topple or even embargo? (Sadly, our government's turning a blind-eye to such
horrendous abuses is not limited to Latin America, nor did it end at the turn of
[...] The current
business state of affairs in Cuba has been described as ''uneasy, unreliable and
uncertain.'' That should not come as a surprise from a failed economic system
that still considers private business and profits as evil. The result is a
standard of living for Cubans that has gone in just a few decades from one of
the highest in Latin America to one of the lowest.
current business state of affairs in Cuba has been described as ''uneasy,
unreliable and uncertain.'' That should not come as a surprise given the vast
efforts-- supported by US taxpayer dollars -- to destabilize the Castro
government, keep US companies from trading with those on the Island, and
pressure other countries to do the same.
"standard of living" was "one of the highest in Latin
America" if you consider the skewed figures that allow the existence of a
few multi-millionaires to produce an "average" income that ignores the
fact that MOST Cubans were out of work most of the year (once the sugar cane was
cut and milled); that only one out of 20 had a 6th grade education; that most
had no access at all to any kind of health care (there was one rural hospital
with 24 beds prior to 1959), and assorted other inconvenient facts about the
life of most Cubans living under the Batista regime. It's so easy to lie with
Cuba continues to
harbor criminal fugitives and supports international terrorist organizations.
United States continues to harbor criminal fugitives and supports international
terrorist organizations. Forget about all the former Nazis who were secretly
welcomed to our shores after WWII because they had scientific and other skills
our government considered useful in combating the then-perceived threat of
Soviet Communism. Let's even ignore, for the moment, some Central and South
American former military and government leaders who committed atrocities in
their own countries and retired in comfort in Southern Florida. Just look at all
the torturers, murderers and other criminals of the Batista dictatorship who
were welcomed with open arms, no questions asked.
Look at the blind eye with which some elected officials, public servants --even
prosecutors and judges -- view some of the most outspoken advocates of terrorism
as long as they happen to be of Cuban origin and are calling for the downfall of
Fidel Castro. Alpha 66 and other anti-Castro organizations based in Miami have
even held press conferences stating that they would consider any tourist
visiting Cuba "fair game", with no repercussions. Much of Miami
considers the men accused of masterminding and paying for the mid-air explosion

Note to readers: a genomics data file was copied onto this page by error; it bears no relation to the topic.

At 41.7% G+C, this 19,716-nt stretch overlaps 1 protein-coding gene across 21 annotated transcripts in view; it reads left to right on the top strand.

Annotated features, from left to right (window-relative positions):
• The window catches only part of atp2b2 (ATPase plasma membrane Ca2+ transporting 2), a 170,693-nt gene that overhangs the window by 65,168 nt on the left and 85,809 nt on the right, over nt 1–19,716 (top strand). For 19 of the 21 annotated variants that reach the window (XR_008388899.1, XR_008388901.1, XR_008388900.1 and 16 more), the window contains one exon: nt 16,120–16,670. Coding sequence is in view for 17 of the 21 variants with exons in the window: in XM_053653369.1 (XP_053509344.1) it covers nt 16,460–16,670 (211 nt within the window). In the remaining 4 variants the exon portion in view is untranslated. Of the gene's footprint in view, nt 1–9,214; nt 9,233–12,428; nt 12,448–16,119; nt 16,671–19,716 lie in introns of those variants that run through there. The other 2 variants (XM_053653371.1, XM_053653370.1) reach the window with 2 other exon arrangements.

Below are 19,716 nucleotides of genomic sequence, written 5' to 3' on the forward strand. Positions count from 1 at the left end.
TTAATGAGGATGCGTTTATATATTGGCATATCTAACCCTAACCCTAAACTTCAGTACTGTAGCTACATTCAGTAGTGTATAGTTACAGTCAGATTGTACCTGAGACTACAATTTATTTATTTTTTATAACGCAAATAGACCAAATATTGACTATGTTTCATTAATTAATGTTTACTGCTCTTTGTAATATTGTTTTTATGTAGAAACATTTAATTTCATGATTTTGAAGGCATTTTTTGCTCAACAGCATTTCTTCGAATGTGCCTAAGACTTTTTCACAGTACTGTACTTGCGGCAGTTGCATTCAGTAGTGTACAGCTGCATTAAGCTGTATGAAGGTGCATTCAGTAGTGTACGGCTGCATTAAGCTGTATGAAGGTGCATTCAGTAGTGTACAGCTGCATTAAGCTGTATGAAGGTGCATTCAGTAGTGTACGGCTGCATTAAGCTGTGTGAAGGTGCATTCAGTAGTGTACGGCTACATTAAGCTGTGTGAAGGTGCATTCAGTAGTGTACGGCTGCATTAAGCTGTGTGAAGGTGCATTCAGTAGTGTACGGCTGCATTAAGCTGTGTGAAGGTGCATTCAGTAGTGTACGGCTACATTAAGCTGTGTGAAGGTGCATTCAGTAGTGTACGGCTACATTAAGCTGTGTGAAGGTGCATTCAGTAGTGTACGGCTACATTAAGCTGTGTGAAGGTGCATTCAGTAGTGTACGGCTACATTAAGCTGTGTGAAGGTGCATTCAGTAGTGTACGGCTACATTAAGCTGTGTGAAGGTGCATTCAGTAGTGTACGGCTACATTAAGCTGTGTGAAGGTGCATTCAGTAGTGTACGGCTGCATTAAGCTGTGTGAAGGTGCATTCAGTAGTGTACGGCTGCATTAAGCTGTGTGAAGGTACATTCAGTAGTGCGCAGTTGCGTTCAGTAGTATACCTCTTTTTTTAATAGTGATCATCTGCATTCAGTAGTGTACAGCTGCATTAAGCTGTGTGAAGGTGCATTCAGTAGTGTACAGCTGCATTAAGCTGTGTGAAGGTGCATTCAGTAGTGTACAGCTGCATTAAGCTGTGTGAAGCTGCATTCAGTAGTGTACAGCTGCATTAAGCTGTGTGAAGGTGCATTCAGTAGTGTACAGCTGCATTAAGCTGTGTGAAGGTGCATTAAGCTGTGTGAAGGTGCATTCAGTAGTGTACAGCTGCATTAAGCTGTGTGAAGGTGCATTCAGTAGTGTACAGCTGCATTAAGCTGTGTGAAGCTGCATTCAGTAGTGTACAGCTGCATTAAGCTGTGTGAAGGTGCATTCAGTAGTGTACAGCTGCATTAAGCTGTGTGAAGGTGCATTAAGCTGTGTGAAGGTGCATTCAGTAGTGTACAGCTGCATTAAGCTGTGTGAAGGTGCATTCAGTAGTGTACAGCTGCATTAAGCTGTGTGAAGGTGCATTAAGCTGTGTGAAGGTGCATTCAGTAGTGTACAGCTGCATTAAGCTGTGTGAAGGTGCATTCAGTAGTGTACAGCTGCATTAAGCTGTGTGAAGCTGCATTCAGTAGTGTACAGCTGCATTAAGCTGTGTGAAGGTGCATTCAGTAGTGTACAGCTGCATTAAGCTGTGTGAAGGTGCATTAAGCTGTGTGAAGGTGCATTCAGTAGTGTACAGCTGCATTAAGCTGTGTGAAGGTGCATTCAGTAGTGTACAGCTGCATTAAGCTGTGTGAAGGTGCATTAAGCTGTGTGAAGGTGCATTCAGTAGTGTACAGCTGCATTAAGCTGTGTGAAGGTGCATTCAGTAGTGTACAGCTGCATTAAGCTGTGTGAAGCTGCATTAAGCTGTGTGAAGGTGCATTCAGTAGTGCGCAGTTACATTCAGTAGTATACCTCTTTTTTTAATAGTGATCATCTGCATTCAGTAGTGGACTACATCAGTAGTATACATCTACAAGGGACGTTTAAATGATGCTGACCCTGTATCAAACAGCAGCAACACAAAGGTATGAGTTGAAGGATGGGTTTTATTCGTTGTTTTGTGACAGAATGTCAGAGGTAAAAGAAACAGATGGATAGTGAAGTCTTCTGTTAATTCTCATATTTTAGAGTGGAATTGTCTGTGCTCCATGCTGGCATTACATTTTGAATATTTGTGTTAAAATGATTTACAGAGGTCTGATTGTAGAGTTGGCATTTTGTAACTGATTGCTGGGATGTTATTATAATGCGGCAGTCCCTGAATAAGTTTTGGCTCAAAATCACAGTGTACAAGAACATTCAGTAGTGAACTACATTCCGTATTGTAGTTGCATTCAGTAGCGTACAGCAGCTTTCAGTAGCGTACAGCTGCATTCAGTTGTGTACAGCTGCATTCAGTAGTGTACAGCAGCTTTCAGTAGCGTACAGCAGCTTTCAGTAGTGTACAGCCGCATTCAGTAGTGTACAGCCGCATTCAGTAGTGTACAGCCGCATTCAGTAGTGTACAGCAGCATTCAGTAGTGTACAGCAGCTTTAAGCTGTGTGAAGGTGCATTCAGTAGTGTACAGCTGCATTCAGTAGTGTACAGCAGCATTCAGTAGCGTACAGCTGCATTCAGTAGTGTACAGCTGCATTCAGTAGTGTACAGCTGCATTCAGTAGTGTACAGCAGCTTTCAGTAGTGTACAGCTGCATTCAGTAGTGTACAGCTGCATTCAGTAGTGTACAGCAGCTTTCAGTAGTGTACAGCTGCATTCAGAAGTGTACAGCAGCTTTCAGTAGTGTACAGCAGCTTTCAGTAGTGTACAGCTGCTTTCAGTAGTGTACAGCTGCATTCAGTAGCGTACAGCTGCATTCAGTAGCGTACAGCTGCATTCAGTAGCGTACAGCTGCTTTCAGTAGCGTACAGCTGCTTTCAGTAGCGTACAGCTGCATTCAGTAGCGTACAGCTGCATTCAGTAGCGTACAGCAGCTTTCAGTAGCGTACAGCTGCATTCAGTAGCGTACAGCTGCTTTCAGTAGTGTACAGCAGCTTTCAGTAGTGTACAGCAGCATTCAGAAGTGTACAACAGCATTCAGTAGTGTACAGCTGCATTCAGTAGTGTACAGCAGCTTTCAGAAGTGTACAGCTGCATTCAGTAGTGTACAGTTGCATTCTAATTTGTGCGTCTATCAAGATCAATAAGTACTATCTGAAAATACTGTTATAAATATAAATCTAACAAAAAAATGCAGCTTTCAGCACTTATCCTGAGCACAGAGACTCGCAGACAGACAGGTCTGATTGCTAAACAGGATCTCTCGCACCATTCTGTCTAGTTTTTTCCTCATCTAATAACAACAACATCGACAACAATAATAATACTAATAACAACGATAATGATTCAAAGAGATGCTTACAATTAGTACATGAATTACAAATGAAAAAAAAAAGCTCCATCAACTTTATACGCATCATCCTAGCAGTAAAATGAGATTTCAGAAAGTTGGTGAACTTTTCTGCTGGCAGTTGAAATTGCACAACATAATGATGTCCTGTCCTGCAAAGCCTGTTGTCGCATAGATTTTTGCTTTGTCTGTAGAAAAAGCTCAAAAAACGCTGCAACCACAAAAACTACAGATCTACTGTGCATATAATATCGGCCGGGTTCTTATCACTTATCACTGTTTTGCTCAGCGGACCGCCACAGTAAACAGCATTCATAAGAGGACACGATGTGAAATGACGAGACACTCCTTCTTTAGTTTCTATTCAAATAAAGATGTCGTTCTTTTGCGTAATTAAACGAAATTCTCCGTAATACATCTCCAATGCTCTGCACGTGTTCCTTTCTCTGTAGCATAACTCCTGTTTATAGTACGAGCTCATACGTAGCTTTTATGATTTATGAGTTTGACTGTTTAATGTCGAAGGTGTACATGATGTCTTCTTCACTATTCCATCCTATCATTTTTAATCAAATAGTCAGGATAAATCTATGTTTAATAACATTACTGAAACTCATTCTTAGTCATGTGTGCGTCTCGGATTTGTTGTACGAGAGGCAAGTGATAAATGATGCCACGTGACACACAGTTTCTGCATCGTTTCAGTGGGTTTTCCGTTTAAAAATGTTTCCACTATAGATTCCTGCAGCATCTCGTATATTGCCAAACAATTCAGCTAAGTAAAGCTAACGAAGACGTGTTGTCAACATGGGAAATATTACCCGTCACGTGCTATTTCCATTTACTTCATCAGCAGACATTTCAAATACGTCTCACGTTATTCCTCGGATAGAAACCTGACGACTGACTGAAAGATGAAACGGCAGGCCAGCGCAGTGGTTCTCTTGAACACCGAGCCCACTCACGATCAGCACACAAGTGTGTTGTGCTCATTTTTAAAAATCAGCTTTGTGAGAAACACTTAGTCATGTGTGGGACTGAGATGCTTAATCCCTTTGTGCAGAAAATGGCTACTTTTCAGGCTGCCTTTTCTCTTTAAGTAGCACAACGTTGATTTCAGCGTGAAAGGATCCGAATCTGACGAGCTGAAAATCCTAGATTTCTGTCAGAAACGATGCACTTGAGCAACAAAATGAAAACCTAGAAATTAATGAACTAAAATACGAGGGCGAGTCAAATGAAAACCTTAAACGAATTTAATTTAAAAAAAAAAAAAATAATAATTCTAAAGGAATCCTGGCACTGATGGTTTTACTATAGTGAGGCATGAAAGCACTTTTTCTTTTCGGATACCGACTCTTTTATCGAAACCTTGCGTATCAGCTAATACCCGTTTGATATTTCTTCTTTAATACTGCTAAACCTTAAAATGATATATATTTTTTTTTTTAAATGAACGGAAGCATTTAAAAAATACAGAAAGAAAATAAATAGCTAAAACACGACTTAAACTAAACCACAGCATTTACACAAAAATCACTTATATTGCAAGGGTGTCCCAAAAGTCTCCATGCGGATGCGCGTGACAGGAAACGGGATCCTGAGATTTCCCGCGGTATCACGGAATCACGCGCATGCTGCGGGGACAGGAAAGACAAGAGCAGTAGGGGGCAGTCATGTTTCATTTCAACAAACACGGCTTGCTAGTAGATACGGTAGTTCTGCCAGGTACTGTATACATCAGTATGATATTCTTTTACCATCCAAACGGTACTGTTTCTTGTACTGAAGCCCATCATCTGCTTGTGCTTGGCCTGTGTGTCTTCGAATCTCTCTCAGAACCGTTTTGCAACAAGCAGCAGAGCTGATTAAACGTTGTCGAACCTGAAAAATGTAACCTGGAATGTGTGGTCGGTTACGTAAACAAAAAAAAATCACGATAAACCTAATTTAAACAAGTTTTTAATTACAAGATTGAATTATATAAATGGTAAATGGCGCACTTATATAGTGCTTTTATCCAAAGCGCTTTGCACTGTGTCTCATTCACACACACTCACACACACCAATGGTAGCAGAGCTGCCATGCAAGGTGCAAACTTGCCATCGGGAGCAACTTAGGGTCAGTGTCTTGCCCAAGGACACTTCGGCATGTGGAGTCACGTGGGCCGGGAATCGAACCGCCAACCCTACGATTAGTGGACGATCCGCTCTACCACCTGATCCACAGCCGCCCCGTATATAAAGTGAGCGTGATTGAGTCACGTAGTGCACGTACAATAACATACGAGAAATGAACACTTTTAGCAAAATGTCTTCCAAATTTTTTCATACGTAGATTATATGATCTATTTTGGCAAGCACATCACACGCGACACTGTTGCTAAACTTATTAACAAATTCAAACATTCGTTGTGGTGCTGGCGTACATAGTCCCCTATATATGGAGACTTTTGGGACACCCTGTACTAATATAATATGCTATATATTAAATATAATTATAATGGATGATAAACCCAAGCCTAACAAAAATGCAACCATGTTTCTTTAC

of a Cubana civilian airliner as heroes, and -- as one Miami Herald reporter
once commented "not necessarily because they think they are innocent".
When terrorists armed with guns, mortars, explosives and other destructive
material on their way to Cuba to sow death and destruction have been captured
and prosecuted by some honest Coast Guardsmen and local or federal prosecutors,
judges and juries have gone on record as condoning this form of violence by
freeing them. In other words, terrorism is ok as long as it is against someone
we don't like?
While our military are
protecting us from terrorists, Castro's government claims that the U.S.
operation in Afghanistan has engaged in ''war atrocities.'' This type of
rhetoric normally would be dismissed as absurd if it weren't so offensive to our
Given this double-standard about
terrorism, it is not surprising that much of the world looks skeptically at our
claim that the US military is simply "protecting us from terrorists".
It is also hard for most people outside the US to accept that the killing of
innocent civilians -- such as the ones attending a wedding party that
inconveniently was being held beneath a stray bomb -- does not constitute a
"war atrocity". "Collateral damage" as a term to describe
innocent civilians who die anywhere in the world at the hands of the US
military, was, after all, only recently introduced into the world's vocabulary
by the US military and its apologists. Such rhetoric would normally be dismissed
as absurd by any reasoning human being, if it weren't so painful to all the
survivors. In Cuba there are several thousand such survivors of the
"collateral damage" done by US-based, Cuban-born terrorists who
consider such actions not "absurd" but horrific.
President Bush announced on May 20 his
''Initiative for a New Cuba,'' a series of steps that the United States expects
Castro to implement in return for a more-normalized diplomatic and trade
relationship. While no one expects Castro to cede power, he continues to be
unwilling to make even the most basic changes. We should not participate in his
continued oppression of the Cuban people.
Castro has politely refrained from presenting an "Initiative for a New
United States" that would make it possible to resume normal diplomatic and
trade relations between the neighboring countries. Free and fair elections in
the US might be one, but then, how many people currently in office in the United
States might still be able to hold their positions if rules were put into effect
saying that NO MONEY AT ALL could be spent on elections; that all media must
provide, equally to all candidates, adequate space to put forth their
qualifications, views and programs, and all voters could decide who to elect
just based on this information? Why, if money could not buy elections, someone
might actually get into office who was NOT so arrogant as to believe that the
ruling circles of the United States have the right to tell every other country
in the world who should lead them, and how.
While in Cuba, meet
with dissidents and other human-rights defenders. You will get another view and
insight, directly from those who suffer under Castro's totalitarianism. They
will tell you that lifting the trade embargo and allowing unrestricted travel
will serve only to maintain the status quo and delay the peaceful transition to
democracy and free enterprise that the Cubans have been waiting for and so
traveling around the United States, meet with dissidents who oppose the war,
groups who fight for social and economic justice, and other human rights
defenders. You will get another view and insight, directly from those Americans
who suffer under our present system. They will tell you that lifting the trade
embargo against Cuba and allowing unrestricted travel there might actually not
only bring some extra income to the farm states, but might also give us some
good ideas about what human beings deserve to consider as fundamental human
rights. Things we could apply here. So we could think about a peaceful
transition to REAL, participatory democracy, and a world in which the word
"free" is not so often used to mean just the opposite.